The geographic region covered by the eFlora ranges from the Hunter River south to the Shoalhaven River and west to Lithgow. This area equates to the Central Coast Botanical region, the lower portion of the North Coast Botanical region, and the eastern portion of the Central Tablelands Botanical region of the National Herbarium of NSW. The content for the keys, descriptions and glossary are based on the 5th Edition of the Flora of the Sydney Region. (Pellow, Henwood and Carolin; 2009).
The taxonomic content and arrangement of the eFlora reflects the botanical community's current understanding of the groups of plants occurring in the Sydney region. Through the recent use of nucleotide sequences of genes from the chloroplast and the nucleus of representative species of plants, many of our traditionally recognised plant groups have been found to equate to "natural" groups that have had a single evolutionary origin. Such groups are referred to as being monophyletic by botanists.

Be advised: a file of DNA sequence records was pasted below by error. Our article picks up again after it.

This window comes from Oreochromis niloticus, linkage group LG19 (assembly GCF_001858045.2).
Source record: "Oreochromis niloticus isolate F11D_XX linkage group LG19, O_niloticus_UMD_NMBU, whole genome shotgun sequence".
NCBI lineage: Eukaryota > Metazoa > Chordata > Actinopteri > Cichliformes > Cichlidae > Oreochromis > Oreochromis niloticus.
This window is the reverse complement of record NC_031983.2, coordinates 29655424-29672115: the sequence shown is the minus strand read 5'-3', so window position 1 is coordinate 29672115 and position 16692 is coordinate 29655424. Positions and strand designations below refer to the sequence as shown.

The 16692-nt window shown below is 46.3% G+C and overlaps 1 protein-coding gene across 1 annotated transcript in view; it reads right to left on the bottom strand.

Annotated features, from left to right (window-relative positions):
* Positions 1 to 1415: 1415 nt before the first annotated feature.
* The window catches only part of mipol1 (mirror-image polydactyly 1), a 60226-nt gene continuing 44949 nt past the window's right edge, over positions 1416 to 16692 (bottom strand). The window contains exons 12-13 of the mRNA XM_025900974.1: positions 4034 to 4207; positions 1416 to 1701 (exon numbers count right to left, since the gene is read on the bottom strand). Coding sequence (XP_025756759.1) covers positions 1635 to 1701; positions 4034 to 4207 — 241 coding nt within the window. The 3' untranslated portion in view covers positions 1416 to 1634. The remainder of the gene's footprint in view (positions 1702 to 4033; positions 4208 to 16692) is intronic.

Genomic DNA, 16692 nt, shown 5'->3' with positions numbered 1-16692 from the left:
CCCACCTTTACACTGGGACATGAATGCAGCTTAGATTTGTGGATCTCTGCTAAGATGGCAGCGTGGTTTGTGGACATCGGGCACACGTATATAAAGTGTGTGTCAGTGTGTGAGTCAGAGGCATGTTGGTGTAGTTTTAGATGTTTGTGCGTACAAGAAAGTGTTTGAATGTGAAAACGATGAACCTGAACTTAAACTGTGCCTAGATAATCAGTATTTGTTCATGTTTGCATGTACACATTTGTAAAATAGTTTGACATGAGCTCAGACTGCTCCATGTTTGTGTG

This research has indicated that some groups of plants are not monophyletic and their definition and membership needs to be changed accordingly. These adjustments sometimes require a change of composition and name for a large group of plants. Alternatively, the data might indicate that a genus should be transferred to a different family so that all the descendents of an ancestor are found in the same family.
An example of a high level change involves the ferns and their relatives. Recent research has indicated that what was traditionally thought to be a phylum comprising only the ferns (Pteridophyta) is not monophyletic. Only when the ferns are combined with two other phyla; the whiskferns (Psilophyta) and the horsetails (Equesitophyta) do we have a monophyletic group. This newly defined group is now recognised as a phylum called Monilophyta or Polypodiopsoda
At lower taxonomic levels (e.g. family and genus) DNA sequencing has also resulted in some changes to group membership. An example of this is seen in the transfer of Hydrocotyle from Apiaceae to Araliaceae. The eFlora has used these changes where possible, and the website will be updated as botanists reach a consensus about what plant groups should be recognised in the Sydney Region.
The plant systematics community of Australia is leading the way in reaching a consensus on plant names and concepts, and the results of this are available through the Australian Plant Census. In the meantime, if you'd like to learn more about the classification of flowering plants you may wish to visit the Angiosperm Phylogeny Website, or the Tree of Life Project.